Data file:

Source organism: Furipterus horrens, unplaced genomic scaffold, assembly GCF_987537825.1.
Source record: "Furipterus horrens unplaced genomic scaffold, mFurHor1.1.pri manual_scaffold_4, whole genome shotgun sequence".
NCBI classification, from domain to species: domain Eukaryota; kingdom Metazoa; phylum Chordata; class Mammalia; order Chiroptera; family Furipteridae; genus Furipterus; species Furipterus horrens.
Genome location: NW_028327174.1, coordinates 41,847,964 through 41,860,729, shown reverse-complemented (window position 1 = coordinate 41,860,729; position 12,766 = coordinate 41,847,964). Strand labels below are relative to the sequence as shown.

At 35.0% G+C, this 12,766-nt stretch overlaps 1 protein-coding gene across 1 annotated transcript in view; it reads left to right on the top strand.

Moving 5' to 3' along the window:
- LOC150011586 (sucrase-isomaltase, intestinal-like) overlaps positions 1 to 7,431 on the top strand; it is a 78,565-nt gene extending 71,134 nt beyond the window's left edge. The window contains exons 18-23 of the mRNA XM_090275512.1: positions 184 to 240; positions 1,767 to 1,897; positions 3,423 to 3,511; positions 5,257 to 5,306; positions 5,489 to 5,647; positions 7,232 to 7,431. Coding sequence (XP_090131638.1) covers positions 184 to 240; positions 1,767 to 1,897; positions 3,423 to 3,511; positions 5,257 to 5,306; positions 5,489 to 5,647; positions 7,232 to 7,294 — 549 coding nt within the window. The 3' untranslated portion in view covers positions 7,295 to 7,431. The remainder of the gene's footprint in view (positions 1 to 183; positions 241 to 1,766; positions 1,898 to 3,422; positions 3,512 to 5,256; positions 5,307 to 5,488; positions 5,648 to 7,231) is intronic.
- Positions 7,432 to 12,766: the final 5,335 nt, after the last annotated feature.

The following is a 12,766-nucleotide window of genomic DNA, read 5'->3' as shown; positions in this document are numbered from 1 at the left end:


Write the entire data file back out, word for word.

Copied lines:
Source organism: Furipterus horrens, unplaced genomic scaffold, assembly GCF_987537825.1.
Source record: "Furipterus horrens unplaced genomic scaffold, mFurHor1.1.pri manual_scaffold_4, whole genome shotgun sequence".
NCBI classification, from domain to species: domain Eukaryota; kingdom Metazoa; phylum Chordata; class Mammalia; order Chiroptera; family Furipteridae; genus Furipterus; species Furipterus horrens.
Genome location: NW_028327174.1, coordinates 41,847,964 through 41,860,729, shown reverse-complemented (window position 1 = coordinate 41,860,729; position 12,766 = coordinate 41,847,964). Strand labels below are relative to the sequence as shown.

At 35.0% G+C, this 12,766-nt stretch overlaps 1 protein-coding gene across 1 annotated transcript in view; it reads left to right on the top strand.

Moving 5' to 3' along the window:
- LOC150011586 (sucrase-isomaltase, intestinal-like) overlaps positions 1 to 7,431 on the top strand; it is a 78,565-nt gene extending 71,134 nt beyond the window's left edge. The window contains exons 18-23 of the mRNA XM_090275512.1: positions 184 to 240; positions 1,767 to 1,897; positions 3,423 to 3,511; positions 5,257 to 5,306; positions 5,489 to 5,647; positions 7,232 to 7,431. Coding sequence (XP_090131638.1) covers positions 184 to 240; positions 1,767 to 1,897; positions 3,423 to 3,511; positions 5,257 to 5,306; positions 5,489 to 5,647; positions 7,232 to 7,294 — 549 coding nt within the window. The 3' untranslated portion in view covers positions 7,295 to 7,431. The remainder of the gene's footprint in view (positions 1 to 183; positions 241 to 1,766; positions 1,898 to 3,422; positions 3,512 to 5,256; positions 5,307 to 5,488; positions 5,648 to 7,231) is intronic.
- Positions 7,432 to 12,766: the final 5,335 nt, after the last annotated feature.

The following is a 12,766-nucleotide window of genomic DNA, read 5'->3' as shown; positions in this document are numbered from 1 at the left end: